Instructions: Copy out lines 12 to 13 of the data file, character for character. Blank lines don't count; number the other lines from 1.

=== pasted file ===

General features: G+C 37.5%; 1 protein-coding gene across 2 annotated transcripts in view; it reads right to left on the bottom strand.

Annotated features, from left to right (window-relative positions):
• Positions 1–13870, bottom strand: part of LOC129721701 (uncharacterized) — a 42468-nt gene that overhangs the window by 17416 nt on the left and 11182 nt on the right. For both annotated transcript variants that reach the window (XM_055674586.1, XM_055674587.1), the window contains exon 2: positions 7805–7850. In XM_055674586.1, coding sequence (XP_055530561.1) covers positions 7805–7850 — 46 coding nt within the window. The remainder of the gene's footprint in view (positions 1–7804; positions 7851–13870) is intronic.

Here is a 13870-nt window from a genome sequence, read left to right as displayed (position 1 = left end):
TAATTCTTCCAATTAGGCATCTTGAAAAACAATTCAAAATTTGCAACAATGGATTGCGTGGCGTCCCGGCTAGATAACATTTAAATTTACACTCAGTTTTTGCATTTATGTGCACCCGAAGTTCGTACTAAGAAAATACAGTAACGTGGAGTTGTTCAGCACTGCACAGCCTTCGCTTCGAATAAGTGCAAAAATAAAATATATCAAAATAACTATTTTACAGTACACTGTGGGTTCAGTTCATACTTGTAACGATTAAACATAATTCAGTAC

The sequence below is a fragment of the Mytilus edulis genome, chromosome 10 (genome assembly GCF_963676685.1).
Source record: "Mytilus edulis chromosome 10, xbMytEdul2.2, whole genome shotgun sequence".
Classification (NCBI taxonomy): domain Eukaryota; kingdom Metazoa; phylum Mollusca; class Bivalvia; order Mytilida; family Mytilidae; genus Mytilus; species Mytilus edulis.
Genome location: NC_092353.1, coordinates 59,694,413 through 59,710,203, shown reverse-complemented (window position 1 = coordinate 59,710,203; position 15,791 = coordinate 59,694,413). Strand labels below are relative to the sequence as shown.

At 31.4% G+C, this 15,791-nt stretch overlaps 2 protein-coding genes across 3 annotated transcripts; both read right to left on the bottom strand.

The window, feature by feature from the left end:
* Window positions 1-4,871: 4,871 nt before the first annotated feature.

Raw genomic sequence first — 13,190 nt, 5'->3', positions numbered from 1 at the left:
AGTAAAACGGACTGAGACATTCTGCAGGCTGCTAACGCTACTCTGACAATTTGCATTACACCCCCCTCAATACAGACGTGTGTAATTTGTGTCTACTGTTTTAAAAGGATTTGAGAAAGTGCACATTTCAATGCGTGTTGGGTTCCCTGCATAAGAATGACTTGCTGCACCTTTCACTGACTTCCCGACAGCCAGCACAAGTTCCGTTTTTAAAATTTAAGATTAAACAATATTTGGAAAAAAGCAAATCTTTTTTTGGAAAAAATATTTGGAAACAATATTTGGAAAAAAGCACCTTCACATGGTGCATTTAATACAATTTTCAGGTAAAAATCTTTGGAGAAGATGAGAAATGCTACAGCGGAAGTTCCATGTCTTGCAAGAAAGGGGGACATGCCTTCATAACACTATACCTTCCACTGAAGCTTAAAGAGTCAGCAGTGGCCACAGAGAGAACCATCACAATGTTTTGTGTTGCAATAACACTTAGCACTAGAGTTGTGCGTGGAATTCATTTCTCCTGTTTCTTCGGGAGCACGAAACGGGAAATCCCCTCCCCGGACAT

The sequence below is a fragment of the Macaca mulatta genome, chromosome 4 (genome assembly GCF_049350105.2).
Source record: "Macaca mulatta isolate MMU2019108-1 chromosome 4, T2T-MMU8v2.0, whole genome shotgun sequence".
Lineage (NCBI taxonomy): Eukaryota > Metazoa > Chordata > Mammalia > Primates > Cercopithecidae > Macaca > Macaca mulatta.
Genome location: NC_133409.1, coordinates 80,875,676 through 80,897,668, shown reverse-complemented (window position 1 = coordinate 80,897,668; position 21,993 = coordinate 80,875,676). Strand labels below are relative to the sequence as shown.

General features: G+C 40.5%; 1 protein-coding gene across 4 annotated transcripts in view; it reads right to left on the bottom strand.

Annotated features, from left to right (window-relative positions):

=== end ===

* Window positions 1-4,871: 4,871 nt before the first annotated feature.

Raw genomic sequence first — 13,190 nt, 5'->3', positions numbered from 1 at the left: